All this simply goes to show that the Obama Administration is in a state of confused agony.  The White House apparently is so freaked out at the prospects of a Trump victory in November that it has basically lost control of its foreign policy in general and, especially, in Syria.  The Russians are quite literally right: the Obama Administration is truly “not-agreement-capable”.


Of course, the fact that the Americans are acting like clueless frustrated children does not mean that Russia will reciprocate in kind.  We have already seen Lavrov go back and further negotiate with Kerry.  Not because the Russians are naive, but precisely because, unlike their US colleagues, the Russians are professionals who know that negotiations and open lines of communications are always, and by definition, preferable to a walk-away, especially when dealing with a superpower.  Those observers who criticize Russia for being “weak” or “naive” simply project their own, mostly American, “reaction set” on the Russians and fail to realize the simply truth that Russians are not Americans, they think differently and they act differently.

Staying in the vein of American interventions, some Libyans are starting to regret the backing of the US in getting rid of Gaddafi:

As stated by Libyan medical student, Salem:


“We thought things would be better after the revolution, but they just keep getting worse and worse.


“Far more people have been killed since 2011 than during the revolution or under 42 years of Gaddafi’s rule combined.


“We never had these problems under Gaddafi.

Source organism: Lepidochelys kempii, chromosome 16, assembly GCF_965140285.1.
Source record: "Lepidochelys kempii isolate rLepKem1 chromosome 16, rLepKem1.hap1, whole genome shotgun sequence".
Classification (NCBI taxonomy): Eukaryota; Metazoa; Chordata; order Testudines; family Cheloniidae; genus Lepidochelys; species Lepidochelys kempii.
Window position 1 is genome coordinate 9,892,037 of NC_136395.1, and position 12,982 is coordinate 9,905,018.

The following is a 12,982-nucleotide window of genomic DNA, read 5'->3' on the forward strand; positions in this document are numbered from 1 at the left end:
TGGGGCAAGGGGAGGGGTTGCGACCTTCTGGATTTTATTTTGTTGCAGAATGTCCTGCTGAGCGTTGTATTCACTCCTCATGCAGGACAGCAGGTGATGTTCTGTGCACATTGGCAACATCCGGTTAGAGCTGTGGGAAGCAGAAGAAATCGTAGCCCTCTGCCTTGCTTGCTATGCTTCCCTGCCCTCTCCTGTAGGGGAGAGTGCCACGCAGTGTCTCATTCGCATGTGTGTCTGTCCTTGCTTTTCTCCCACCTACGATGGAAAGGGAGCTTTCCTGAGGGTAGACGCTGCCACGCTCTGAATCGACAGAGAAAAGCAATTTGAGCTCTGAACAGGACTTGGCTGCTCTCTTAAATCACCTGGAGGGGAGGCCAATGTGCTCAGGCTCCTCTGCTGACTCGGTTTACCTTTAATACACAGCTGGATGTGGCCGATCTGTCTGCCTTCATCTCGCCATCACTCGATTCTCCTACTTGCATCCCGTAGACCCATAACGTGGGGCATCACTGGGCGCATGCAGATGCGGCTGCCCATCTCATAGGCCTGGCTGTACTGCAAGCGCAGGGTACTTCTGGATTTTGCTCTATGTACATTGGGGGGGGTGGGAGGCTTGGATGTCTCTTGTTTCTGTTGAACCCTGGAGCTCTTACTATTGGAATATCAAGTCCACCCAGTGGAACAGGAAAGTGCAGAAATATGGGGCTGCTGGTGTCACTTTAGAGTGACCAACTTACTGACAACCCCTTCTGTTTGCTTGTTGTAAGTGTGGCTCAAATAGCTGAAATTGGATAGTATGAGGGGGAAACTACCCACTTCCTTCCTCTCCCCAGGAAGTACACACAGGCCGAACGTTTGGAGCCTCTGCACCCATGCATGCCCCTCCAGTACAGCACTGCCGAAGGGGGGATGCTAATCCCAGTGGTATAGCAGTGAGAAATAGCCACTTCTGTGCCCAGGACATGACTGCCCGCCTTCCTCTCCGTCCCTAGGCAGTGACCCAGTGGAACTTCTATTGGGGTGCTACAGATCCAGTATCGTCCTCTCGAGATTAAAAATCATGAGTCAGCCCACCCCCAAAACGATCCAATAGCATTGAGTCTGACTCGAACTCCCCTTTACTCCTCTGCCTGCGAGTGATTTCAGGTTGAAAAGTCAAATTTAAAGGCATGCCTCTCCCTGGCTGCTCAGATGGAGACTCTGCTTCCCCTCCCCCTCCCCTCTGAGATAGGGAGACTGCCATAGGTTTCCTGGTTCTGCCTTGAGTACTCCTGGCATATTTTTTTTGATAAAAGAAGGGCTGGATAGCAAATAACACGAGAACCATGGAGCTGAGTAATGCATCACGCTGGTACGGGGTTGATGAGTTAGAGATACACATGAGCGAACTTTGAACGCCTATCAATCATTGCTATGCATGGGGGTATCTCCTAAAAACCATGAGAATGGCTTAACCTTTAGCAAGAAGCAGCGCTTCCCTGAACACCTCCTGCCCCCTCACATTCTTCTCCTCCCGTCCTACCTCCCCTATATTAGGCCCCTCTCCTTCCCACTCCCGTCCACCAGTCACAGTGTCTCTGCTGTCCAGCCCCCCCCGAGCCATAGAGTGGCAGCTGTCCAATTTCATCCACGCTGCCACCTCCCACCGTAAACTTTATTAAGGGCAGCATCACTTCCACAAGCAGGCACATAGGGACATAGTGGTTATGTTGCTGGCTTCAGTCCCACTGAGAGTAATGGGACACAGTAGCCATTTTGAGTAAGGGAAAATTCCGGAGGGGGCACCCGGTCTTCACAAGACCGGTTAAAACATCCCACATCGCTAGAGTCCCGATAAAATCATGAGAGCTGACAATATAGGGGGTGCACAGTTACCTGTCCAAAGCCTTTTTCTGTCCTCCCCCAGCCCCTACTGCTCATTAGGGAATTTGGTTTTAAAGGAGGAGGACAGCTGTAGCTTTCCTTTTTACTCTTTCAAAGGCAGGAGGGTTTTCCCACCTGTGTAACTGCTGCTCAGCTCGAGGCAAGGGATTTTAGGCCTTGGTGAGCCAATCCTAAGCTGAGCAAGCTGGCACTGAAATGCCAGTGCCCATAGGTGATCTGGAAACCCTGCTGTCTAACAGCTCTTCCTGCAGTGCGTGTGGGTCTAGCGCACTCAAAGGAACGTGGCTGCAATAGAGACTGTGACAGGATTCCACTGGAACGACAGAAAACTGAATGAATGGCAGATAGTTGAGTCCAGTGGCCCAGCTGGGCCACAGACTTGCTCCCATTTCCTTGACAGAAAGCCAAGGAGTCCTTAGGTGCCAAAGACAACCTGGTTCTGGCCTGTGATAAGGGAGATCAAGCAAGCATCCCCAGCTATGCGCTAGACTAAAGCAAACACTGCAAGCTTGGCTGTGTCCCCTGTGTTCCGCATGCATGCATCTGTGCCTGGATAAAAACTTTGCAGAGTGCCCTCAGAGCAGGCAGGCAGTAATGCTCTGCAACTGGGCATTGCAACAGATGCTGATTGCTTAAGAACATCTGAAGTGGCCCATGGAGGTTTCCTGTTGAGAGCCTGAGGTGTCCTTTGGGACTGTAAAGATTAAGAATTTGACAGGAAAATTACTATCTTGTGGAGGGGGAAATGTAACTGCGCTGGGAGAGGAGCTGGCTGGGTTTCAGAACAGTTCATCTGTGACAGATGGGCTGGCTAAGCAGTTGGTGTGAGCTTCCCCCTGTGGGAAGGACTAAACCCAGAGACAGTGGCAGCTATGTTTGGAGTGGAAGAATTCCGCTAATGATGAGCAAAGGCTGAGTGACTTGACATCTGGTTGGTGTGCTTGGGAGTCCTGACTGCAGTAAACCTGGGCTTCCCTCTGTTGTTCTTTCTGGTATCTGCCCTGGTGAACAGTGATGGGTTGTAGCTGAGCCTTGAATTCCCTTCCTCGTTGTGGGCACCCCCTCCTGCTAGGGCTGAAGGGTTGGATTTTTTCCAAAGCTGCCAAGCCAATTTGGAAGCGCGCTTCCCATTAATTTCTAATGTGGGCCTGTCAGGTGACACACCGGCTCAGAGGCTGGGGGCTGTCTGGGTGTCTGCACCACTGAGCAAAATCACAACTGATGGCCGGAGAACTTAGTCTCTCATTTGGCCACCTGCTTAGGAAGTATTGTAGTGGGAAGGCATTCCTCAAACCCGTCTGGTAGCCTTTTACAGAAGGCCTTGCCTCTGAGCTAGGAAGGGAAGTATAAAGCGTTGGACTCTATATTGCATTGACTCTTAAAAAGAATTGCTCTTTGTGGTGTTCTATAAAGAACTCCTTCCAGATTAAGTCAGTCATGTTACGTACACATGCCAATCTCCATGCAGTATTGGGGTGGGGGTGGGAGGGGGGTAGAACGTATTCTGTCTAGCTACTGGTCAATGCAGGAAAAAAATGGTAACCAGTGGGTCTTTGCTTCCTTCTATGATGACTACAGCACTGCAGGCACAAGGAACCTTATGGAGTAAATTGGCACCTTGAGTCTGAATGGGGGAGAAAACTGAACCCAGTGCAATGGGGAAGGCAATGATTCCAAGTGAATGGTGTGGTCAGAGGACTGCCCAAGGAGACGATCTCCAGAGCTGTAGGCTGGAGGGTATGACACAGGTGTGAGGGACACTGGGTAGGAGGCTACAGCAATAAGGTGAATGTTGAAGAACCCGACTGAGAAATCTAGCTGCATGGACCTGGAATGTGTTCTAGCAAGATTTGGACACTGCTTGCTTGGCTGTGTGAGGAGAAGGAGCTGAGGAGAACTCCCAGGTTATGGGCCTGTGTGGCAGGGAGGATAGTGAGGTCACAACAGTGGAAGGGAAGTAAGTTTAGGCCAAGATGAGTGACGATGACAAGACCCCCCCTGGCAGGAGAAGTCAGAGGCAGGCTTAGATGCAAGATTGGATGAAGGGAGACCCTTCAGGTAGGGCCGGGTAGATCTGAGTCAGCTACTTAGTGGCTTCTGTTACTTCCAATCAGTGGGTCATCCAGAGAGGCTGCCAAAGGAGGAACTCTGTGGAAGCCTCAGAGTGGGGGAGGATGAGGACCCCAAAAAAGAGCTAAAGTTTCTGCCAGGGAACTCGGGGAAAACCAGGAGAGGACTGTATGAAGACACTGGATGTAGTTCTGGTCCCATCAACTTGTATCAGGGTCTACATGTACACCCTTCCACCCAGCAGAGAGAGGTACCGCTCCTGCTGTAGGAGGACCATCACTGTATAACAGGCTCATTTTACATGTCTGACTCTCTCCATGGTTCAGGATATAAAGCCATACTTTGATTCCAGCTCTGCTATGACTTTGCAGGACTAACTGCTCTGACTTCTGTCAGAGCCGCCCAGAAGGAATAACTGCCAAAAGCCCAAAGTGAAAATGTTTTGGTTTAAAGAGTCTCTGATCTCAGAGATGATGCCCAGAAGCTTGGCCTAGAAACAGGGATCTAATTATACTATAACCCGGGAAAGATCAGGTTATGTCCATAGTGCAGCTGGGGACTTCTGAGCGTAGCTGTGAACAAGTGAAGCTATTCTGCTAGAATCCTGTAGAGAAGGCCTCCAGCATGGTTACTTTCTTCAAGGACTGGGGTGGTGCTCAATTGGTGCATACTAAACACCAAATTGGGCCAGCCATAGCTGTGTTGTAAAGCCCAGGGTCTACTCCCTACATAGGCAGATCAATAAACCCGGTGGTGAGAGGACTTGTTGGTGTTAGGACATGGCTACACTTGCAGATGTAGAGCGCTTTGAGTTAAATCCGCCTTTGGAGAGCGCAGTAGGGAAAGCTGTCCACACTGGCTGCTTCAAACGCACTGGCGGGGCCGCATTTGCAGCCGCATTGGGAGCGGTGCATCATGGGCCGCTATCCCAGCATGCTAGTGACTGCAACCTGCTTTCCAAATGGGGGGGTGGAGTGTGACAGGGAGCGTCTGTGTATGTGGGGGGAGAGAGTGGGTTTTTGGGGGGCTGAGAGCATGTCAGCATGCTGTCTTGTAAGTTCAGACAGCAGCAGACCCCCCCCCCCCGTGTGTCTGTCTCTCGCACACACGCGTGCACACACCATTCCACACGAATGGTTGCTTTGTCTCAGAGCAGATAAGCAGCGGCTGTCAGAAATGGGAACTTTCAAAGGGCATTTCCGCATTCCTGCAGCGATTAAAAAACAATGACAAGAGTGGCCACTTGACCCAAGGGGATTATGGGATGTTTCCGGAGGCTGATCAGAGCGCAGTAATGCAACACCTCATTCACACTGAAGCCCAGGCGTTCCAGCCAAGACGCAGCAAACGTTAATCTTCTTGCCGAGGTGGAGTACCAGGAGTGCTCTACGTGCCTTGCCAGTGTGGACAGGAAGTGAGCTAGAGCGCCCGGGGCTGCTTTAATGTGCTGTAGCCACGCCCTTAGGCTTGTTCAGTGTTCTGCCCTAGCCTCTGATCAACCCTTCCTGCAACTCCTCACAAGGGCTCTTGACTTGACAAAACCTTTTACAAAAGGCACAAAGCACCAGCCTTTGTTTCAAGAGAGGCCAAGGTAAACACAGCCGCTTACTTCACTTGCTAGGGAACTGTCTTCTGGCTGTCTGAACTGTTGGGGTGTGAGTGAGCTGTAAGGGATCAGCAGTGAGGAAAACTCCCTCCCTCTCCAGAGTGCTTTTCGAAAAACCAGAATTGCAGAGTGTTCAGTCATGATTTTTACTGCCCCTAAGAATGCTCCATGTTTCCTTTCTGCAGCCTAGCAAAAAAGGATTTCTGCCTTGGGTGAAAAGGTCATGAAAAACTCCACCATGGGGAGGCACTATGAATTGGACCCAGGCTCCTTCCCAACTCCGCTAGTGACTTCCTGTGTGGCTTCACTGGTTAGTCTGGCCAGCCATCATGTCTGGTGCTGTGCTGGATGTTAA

“There was always money and electricity and, although people did not have large salaries, everything was cheap, so life was simple.


“Some of my friends have even taken the boat to Europe with the migrants because they feel there is no future for them here.


“I would like to escape this mess and study abroad but I have been waiting a year for a new passport and, even when I do get one, it will be hard to get a visa because all the embassies left in 2014.


“So now I feel like a prisoner in my own country. And I have started to hate my own country.”

From the consistently good Jefferey Snider at Alhambra: Like Everything Else, History Repeats (Almost Exactly) Because Power Truly Corrupts:

As with almost everything with regard to global monetary policies, the Fed merely copied the Bank of Japan with about a decade lag (give or take a few years). The idea of “lower for longer” wasn’t made in the USA, it was designed and first implemented overseas by the Japanese. Every policy statement since the FOMC’s December rate decision could have easily just reprinted what I quoted above.


And US monetary officials are making the same mistake the Japanese made; they would only get as far as a second rate hike in early 2007 because of it. The reason is the same as now – they mistook the absence of contraction as if it were the start of stable, renewed growth. Not paying any attention to actual monetary conditions, it didn’t matter how narrow the data was in furtherance of that interpretation; BoJ policymakers saw what they wanted to see and used that as if the appropriate standard. In their case it was the CPI back on the plus side (but only temporarily), while in the US since 2014 it has been the official unemployment rate that excludes far too many.

Speaking history repeating, Fannie and Freddie are reverting to housing boom tactics to spur on home buying:

Stop me if you’ve heard this one before, but Fannie Mae and Freddie Mac are lowering mortgage standards.  On Monday, the two government-backed housing giants revealed a new program designed to boost mortgage origination among first time buyers and those with low to medium incomes. The new program, which will initially be limited two non-bank lenders, will allow borrowers to include the income of residents that aren’t actually on the mortgage, as well as make it easier for borrowers to include income from second jobs.


While these changes may strike some as sensible, anyone who has seen The Big Short would have valid concerns in the oversight of these looser lending standards – especially when you consider that the companies responsible for mortgage origination will not be the ones holding the mortgages, Fannie Mae and Freddie Mac will. It’s always easier to make loans when you know the taxpayers are the ones that will be holding the ris